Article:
While it’s never too early to start, we recommend looking for opportunities to build credit for your children as they start off their college career.
Nov. 16, 2019 Article

Helping Your Teenager Establish Credit

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“I wish I knew then what I know now.” That’s a statement many of us make in life. So, the question is, how do we help our kids with things they should know now that will also help them in the future?

We at Mariner Wealth Advisors often field questions from clients about how they can help their children establish credit. In our opinion, having a solid credit profile is crucial in our adult life. In the past, credit was mostly a concern if you were going to purchase something like a car or house. Today, your credit history can affect these things along with your ability to rent a home, buy/lease a mobile device, set up utilities, get a job, etc.

While it’s never too early to start, we recommend looking for opportunities to build credit for your children as they start off their college career.

The first step is to ensure your child understands the basics of managing his or her finances. When your child obtained a first job, he or she more than likely opened a savings account. If your child has not yet started a checking account, now is a great time.

A checking account will help your child understand the importance of tracking spending habits. Because using a debit card can result in deductions happening at the same time, your child will need to learn how to track purchases against the balance of the account. While many banks offer online options for tracking the account, you may want to consider using a traditional check register. This helps your child control their money because writing down each purchase illustrates the impact spending has on available funds.

Once your child has mastered the checking account and tracking expenses, it’s important to discuss with him or her the importance of credit. Specifically, make sure your child understands what it means to follow good money management and live within his or her means. To begin establishing credit, consider these options:

  1. Open a credit card from a credit union or bank you have a relationship with in your child’s name. Make sure your child understands that this is money he/she needs to pay back and it is important to pay off the balance in a timely manner each month.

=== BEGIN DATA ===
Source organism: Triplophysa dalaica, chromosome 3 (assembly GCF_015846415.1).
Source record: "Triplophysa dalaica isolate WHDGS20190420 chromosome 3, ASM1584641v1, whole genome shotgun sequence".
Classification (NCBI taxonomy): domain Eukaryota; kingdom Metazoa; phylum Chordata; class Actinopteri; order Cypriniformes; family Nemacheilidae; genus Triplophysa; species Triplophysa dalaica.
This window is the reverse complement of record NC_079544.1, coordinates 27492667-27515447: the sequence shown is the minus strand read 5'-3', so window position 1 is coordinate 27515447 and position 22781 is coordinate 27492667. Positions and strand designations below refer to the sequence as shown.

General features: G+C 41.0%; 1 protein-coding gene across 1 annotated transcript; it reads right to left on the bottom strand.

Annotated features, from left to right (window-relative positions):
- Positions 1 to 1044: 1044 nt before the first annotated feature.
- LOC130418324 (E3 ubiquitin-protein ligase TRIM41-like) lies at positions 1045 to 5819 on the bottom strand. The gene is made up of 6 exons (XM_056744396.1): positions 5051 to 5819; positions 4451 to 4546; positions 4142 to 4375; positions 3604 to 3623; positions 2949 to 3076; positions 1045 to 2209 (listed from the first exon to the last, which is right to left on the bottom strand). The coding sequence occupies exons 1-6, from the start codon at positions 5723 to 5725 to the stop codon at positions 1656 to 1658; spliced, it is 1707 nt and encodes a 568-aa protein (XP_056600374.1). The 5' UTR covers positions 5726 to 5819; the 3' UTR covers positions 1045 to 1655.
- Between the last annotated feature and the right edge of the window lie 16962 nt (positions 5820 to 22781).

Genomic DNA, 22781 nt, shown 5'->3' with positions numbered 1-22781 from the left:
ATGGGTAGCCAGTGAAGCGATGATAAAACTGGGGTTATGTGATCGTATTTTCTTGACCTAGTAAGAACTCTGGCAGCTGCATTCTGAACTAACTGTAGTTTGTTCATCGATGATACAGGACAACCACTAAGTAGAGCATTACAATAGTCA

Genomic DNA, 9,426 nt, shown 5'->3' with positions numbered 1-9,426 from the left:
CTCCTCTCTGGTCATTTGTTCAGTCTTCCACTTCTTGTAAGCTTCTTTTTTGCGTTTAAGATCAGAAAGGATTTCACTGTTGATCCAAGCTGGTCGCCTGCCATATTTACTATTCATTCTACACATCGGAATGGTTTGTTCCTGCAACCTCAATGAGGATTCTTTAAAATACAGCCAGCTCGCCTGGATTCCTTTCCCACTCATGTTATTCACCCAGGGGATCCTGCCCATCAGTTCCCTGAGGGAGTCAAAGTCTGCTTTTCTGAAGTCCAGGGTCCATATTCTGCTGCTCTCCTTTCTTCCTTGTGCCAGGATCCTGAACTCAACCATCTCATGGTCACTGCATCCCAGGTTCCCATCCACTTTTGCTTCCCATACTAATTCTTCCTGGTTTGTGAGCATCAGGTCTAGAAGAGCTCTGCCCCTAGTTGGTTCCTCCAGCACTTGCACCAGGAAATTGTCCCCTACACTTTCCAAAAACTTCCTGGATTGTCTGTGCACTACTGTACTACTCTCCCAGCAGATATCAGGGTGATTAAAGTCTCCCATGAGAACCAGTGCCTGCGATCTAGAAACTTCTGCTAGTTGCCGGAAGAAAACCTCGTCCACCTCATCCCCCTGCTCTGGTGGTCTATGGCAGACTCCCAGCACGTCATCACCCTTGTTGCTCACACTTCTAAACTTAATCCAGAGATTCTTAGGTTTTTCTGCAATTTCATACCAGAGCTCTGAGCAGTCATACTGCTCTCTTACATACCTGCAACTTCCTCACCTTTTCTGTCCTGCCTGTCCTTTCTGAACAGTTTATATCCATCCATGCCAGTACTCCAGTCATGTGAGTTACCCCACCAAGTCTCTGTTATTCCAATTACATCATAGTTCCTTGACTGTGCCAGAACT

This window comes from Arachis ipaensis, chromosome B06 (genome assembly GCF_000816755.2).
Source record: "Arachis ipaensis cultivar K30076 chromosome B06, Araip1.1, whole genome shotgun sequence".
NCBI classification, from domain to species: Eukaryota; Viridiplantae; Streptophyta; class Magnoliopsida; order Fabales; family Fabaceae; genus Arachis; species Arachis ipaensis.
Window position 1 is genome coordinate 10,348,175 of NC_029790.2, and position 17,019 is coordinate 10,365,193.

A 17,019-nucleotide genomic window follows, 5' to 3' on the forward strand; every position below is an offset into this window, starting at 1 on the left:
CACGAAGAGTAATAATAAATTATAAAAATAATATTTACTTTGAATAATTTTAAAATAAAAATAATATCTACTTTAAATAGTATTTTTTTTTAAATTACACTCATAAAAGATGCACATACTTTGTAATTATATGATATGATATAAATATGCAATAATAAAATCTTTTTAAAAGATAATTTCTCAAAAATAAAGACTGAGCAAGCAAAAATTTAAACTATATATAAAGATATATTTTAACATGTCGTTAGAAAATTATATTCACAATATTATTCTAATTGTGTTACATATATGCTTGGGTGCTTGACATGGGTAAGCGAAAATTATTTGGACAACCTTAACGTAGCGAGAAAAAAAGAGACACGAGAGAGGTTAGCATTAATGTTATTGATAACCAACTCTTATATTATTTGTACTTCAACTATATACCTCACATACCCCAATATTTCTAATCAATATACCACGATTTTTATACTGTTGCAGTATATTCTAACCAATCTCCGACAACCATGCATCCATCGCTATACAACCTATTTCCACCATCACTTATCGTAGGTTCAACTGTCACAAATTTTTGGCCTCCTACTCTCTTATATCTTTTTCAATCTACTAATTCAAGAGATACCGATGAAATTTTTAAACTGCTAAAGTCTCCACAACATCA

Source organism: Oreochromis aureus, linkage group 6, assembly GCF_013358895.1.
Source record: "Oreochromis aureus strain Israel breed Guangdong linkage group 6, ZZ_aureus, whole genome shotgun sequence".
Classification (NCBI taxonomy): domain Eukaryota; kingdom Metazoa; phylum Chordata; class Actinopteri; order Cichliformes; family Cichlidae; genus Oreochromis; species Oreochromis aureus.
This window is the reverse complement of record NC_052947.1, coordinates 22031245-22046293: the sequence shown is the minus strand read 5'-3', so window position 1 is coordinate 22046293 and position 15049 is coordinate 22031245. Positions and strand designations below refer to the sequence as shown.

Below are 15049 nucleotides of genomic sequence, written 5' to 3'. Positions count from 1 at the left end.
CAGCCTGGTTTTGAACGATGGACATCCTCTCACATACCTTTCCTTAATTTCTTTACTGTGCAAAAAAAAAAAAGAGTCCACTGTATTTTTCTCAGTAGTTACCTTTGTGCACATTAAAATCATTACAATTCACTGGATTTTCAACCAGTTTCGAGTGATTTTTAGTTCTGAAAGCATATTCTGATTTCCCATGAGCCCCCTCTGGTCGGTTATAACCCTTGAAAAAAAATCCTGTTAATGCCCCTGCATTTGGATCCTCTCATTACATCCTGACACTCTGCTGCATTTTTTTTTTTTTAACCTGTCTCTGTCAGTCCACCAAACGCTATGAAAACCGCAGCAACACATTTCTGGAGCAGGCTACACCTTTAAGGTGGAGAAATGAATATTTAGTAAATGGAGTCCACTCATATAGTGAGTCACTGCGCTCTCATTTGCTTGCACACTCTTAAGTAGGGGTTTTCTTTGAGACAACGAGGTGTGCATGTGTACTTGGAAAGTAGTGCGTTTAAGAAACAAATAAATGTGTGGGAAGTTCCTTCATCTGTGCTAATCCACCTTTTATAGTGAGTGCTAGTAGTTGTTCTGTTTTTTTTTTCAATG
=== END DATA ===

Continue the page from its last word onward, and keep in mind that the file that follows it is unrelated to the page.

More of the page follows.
2. Secured credit card: With this type of card, your child provides a deposit to the corresponding bank. The credit limit generally matches the deposit, which can be very helpful. The Credit Bureaus report these cards in the same manner as standard cards.
  3. Co-signed card: You are the primary account holder, but all communication will go out to your child. The risk is that if your child doesn’t pay, it will have an effect on both the child’s and your credit. We recommend proceeding with caution on this option.
  4. Authorized user: This is a bit different than co-signing because you are still in control of the account and receive all statements. You also see all charges on the account, which may help address accountability.
  5. Student Loans: If your child is relying upon student loans through college, know that as they start repaying those loans, it will affect their credit profile.

Helping your kids establish credit can help establish a strong financial foundation when combined with solid financial management. The habits they build now will last a lifetime – make sure they’re good habits.

 

Source: Four ways to help kids establish credit

The information contained herein is not intended to be personal legal, investment or tax advice or a solicitation to buy or sell any security or engage in a particular investment strategy. Nothing herein should be relied upon as such. The views expressed are for commentary purposes only and do not take into account any individual personal, financial, or tax considerations. There is no guarantee that any claims made will come to pass.

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